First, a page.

Not so long ago, the phrase ‘shock grand slam victory’ would never have been used in connection with Roger Federer.
The sublime talents of the Swiss star saw him amass 17 titles at the big four tennis tournaments – Wimbledon and the Australian, French and US Opens.
But he hadn’t won one since Wimbledon 2012 and, at the age of 35, retirement looked more likely than another slam triumph.
But surprise exits for Andy Murray and Novak Djokovic in Melbourne last month helped both Federer and old rival Rafael Nadal reach the final.
Federer beat the Spaniard 6–4, 3–6, 6–1, 3–6, 6–3 to make it slam No.18 – four ahead of Nadal and Pete Sampras.
But was his win simply an unexpected bonus? A lucky last hurrah for possibly the greatest player the men’s game has ever seen?
You would be forgiven for thinking that his triumph at the Australian Open will be his last. Surely Federer’s physical abilities are only declining whilst the competition remains as fierce as ever?
“Fast surfaces suit older players, with shorter rallies and more emphasis on serving consistently well – one of Federer’s best attributes”
He could, though, be a dark horse at this year’s Wimbledon, where a record eighth singles title at the famous tournament beckons.
Federer may need a bit of luck again, but he has show that on faster surfaces he is still a formidable foe.
He definitely won’t be the bookies’ favourite in SW19, but that is something that could play into his hands.
Weirdly, the Swiss suits the role of the underdog. An understated player, he has always gone about his business in a quiet, unspectacular but smoothly efficient manner, with an incredible ability to come back from the brink.
Athough Djokovic and Murray are still expected to dominate this year, they faltered in the early rounds in Australia on the new Plexicushion surface, which returned court speeds to that of the early 2000s.
And while Federer not have the legs he used to, he showed he still has intelligence which has made him so deadly across the 19-year span of his career.
Fast surfaces suit older players, with shorter rallies and more emphasis on serving consistently well – one of Federer’s best attributes.
As Wimbledon’s grass courts get harder and more worn as the tournament progresses, they play faster, and the ‘Fed Express’ can still thrive on the green stuff.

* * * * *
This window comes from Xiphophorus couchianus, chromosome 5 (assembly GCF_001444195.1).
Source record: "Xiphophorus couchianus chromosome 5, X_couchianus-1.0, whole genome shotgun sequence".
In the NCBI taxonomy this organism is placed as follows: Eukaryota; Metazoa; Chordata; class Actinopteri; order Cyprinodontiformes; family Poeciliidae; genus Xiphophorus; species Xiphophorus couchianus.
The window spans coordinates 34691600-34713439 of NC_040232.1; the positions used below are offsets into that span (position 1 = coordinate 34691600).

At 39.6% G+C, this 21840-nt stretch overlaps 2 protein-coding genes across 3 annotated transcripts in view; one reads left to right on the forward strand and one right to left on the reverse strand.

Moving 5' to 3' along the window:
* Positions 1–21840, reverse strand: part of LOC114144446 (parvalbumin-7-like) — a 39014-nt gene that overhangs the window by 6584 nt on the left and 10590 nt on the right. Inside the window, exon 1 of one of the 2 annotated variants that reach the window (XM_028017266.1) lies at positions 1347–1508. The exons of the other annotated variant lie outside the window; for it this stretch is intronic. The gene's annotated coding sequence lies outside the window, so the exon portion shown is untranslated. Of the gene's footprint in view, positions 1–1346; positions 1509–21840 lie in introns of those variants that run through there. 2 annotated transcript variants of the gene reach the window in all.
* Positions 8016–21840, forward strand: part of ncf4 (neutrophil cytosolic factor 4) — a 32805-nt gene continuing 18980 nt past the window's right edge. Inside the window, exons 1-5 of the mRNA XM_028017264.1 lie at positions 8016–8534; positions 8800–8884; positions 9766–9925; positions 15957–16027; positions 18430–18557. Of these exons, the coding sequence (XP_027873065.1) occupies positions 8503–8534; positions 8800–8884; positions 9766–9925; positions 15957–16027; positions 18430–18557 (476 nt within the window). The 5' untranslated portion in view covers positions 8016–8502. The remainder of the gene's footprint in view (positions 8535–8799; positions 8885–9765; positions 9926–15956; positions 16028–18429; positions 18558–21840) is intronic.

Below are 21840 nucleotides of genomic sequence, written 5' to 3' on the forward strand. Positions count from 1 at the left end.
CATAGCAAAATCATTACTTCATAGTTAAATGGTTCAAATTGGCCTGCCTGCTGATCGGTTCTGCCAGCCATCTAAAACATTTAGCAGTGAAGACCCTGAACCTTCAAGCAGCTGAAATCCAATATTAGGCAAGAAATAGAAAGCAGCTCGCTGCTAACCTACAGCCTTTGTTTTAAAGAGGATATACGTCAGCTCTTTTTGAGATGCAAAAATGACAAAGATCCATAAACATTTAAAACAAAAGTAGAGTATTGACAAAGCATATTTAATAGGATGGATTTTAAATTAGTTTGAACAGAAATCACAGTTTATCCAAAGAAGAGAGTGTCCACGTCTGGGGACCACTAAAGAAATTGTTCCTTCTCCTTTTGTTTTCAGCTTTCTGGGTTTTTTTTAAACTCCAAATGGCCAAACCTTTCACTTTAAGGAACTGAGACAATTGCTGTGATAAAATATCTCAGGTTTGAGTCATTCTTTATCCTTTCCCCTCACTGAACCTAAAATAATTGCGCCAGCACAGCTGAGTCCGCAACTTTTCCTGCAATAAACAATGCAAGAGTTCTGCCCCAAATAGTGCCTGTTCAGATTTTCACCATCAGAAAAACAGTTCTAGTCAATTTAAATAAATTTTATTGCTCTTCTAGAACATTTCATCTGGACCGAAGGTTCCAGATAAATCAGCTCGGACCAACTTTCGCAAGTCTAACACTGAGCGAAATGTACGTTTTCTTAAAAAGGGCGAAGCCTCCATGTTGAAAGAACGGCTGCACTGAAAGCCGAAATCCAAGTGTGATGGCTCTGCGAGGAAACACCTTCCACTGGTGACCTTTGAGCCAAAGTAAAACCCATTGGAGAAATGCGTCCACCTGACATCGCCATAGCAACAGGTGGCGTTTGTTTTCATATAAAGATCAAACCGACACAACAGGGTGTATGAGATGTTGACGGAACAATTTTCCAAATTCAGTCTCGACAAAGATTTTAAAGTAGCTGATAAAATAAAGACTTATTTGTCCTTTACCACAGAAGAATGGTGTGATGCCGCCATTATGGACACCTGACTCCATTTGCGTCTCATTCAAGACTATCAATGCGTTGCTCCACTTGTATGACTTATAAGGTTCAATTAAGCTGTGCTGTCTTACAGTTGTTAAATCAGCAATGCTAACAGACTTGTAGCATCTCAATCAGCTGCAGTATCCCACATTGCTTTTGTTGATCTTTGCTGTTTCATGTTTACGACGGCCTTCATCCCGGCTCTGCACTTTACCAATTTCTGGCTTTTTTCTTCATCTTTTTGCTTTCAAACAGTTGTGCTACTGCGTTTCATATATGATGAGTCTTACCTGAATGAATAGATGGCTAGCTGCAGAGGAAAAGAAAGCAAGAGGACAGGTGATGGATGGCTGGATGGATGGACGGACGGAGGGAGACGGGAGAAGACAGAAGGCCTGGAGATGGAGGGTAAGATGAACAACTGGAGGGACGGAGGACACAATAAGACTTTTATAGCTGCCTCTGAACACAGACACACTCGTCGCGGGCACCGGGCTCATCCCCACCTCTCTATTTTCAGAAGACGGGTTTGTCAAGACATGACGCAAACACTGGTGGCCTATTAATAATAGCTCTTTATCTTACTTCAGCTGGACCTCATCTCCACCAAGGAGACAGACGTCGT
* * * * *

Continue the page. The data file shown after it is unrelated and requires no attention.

Grass is also less predictable, and losses of concentration see upsets and giant-killings happen every year. The hugely experienced Swiss is still seemingly less susceptible to these – and is also capable of throwing a few surprises into his game.
What’s fairly certain is that, ahead of Wimbledon, Federer won’t add another French Open crown to his sole victory at Roland Garros in 2009.
“Will the 2017 Australian Open be his last-ever grand slam? I wouldn’t bet on it…”
The clay courts in Paris are much slower and take away the advantage of a good serve, benefitting instead those who can slug it out in long rallies from the baseline.
An early exit there is likely for Federer, as it’s his least-favourite surface, but this will give him more time to prepare for Wimbledon.
Meanwhile, Djokovic, Murray and the rejuvenated Nadal, 30 – who has won a record nine French titles – are expected to go further, and potentially have to slog their way through several long, gruelling contests.
Adding to his grand slam tally is still going to be a big ask for Federer. He turns 36 in August, but is fresh after sitting out the second half of 2016 with the first serious injury of his career.
At 35, he certainly cannot match the speed of Murray or the power of Djokovic. But his speed of thought and grace under pressure mean he is still a threat.
Will the 2017 Australian Open be his last-ever grand slam? I wouldn’t bet on it…